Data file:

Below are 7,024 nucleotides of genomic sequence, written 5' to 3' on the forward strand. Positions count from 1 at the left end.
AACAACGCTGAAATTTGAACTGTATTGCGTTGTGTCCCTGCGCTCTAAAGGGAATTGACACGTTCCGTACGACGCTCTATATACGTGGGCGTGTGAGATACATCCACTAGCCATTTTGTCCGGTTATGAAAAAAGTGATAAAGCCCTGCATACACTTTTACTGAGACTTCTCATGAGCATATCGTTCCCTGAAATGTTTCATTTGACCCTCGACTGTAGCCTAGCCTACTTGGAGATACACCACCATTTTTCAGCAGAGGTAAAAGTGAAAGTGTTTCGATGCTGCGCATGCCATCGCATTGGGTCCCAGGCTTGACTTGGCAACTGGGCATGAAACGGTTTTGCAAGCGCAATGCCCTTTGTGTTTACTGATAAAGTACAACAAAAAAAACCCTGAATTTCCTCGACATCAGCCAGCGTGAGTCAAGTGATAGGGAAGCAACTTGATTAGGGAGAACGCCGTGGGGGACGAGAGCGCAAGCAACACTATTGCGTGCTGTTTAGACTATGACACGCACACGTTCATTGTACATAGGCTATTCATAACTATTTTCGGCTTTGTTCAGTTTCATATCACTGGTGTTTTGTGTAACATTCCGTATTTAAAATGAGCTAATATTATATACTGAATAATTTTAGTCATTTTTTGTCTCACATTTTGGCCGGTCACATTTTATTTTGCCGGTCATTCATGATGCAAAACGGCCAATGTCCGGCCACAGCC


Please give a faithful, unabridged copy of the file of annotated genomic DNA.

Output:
Below are 7,024 nucleotides of genomic sequence, written 5' to 3' on the forward strand. Positions count from 1 at the left end.
AACAACGCTGAAATTTGAACTGTATTGCGTTGTGTCCCTGCGCTCTAAAGGGAATTGACACGTTCCGTACGACGCTCTATATACGTGGGCGTGTGAGATACATCCACTAGCCATTTTGTCCGGTTATGAAAAAAGTGATAAAGCCCTGCATACACTTTTACTGAGACTTCTCATGAGCATATCGTTCCCTGAAATGTTTCATTTGACCCTCGACTGTAGCCTAGCCTACTTGGAGATACACCACCATTTTTCAGCAGAGGTAAAAGTGAAAGTGTTTCGATGCTGCGCATGCCATCGCATTGGGTCCCAGGCTTGACTTGGCAACTGGGCATGAAACGGTTTTGCAAGCGCAATGCCCTTTGTGTTTACTGATAAAGTACAACAAAAAAAACCCTGAATTTCCTCGACATCAGCCAGCGTGAGTCAAGTGATAGGGAAGCAACTTGATTAGGGAGAACGCCGTGGGGGACGAGAGCGCAAGCAACACTATTGCGTGCTGTTTAGACTATGACACGCACACGTTCATTGTACATAGGCTATTCATAACTATTTTCGGCTTTGTTCAGTTTCATATCACTGGTGTTTTGTGTAACATTCCGTATTTAAAATGAGCTAATATTATATACTGAATAATTTTAGTCATTTTTTGTCTCACATTTTGGCCGGTCACATTTTATTTTGCCGGTCATTCATGATGCAAAACGGCCAATGTCCGGCCACAGCC